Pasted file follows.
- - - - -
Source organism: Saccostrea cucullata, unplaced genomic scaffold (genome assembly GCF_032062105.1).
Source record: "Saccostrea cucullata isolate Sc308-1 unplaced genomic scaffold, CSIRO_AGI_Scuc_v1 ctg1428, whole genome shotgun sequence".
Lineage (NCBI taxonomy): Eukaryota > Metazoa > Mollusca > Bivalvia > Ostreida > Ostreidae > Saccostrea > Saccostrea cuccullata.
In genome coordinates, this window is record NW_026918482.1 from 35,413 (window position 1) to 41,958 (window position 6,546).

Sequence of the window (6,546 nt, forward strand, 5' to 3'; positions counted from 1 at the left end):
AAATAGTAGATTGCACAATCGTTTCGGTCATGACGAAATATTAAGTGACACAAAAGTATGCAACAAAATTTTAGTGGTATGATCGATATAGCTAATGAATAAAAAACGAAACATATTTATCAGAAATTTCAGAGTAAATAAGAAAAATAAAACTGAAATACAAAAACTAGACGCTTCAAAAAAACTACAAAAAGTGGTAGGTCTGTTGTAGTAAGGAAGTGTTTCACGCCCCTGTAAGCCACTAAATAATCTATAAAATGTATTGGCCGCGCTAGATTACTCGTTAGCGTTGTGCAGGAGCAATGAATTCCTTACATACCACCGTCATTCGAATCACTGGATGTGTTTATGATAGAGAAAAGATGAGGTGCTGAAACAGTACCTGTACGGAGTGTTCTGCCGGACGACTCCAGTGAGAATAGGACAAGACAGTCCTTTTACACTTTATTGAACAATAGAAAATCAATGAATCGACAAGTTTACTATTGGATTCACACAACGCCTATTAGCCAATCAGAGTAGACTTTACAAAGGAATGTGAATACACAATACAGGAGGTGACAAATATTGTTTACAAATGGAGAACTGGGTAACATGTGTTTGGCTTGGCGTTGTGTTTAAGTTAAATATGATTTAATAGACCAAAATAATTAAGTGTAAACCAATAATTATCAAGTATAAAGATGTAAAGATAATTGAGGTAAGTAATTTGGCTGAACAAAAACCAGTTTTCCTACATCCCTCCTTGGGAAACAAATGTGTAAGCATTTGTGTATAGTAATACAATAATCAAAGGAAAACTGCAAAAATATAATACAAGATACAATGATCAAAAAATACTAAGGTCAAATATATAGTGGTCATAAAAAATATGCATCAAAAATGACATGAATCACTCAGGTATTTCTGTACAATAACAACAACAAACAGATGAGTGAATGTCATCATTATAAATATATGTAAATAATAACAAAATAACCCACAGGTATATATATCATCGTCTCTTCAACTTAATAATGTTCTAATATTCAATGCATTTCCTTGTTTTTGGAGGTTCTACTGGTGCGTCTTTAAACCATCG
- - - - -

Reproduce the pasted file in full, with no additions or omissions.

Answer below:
Source organism: Saccostrea cucullata, unplaced genomic scaffold (genome assembly GCF_032062105.1).
Source record: "Saccostrea cucullata isolate Sc308-1 unplaced genomic scaffold, CSIRO_AGI_Scuc_v1 ctg1428, whole genome shotgun sequence".
Lineage (NCBI taxonomy): Eukaryota > Metazoa > Mollusca > Bivalvia > Ostreida > Ostreidae > Saccostrea > Saccostrea cuccullata.
In genome coordinates, this window is record NW_026918482.1 from 35,413 (window position 1) to 41,958 (window position 6,546).

Sequence of the window (6,546 nt, forward strand, 5' to 3'; positions counted from 1 at the left end):
AAATAGTAGATTGCACAATCGTTTCGGTCATGACGAAATATTAAGTGACACAAAAGTATGCAACAAAATTTTAGTGGTATGATCGATATAGCTAATGAATAAAAAACGAAACATATTTATCAGAAATTTCAGAGTAAATAAGAAAAATAAAACTGAAATACAAAAACTAGACGCTTCAAAAAAACTACAAAAAGTGGTAGGTCTGTTGTAGTAAGGAAGTGTTTCACGCCCCTGTAAGCCACTAAATAATCTATAAAATGTATTGGCCGCGCTAGATTACTCGTTAGCGTTGTGCAGGAGCAATGAATTCCTTACATACCACCGTCATTCGAATCACTGGATGTGTTTATGATAGAGAAAAGATGAGGTGCTGAAACAGTACCTGTACGGAGTGTTCTGCCGGACGACTCCAGTGAGAATAGGACAAGACAGTCCTTTTACACTTTATTGAACAATAGAAAATCAATGAATCGACAAGTTTACTATTGGATTCACACAACGCCTATTAGCCAATCAGAGTAGACTTTACAAAGGAATGTGAATACACAATACAGGAGGTGACAAATATTGTTTACAAATGGAGAACTGGGTAACATGTGTTTGGCTTGGCGTTGTGTTTAAGTTAAATATGATTTAATAGACCAAAATAATTAAGTGTAAACCAATAATTATCAAGTATAAAGATGTAAAGATAATTGAGGTAAGTAATTTGGCTGAACAAAAACCAGTTTTCCTACATCCCTCCTTGGGAAACAAATGTGTAAGCATTTGTGTATAGTAATACAATAATCAAAGGAAAACTGCAAAAATATAATACAAGATACAATGATCAAAAAATACTAAGGTCAAATATATAGTGGTCATAAAAAATATGCATCAAAAATGACATGAATCACTCAGGTATTTCTGTACAATAACAACAACAAACAGATGAGTGAATGTCATCATTATAAATATATGTAAATAATAACAAAATAACCCACAGGTATATATATCATCGTCTCTTCAACTTAATAATGTTCTAATATTCAATGCATTTCCTTGTTTTTGGAGGTTCTACTGGTGCGTCTTTAAACCATCG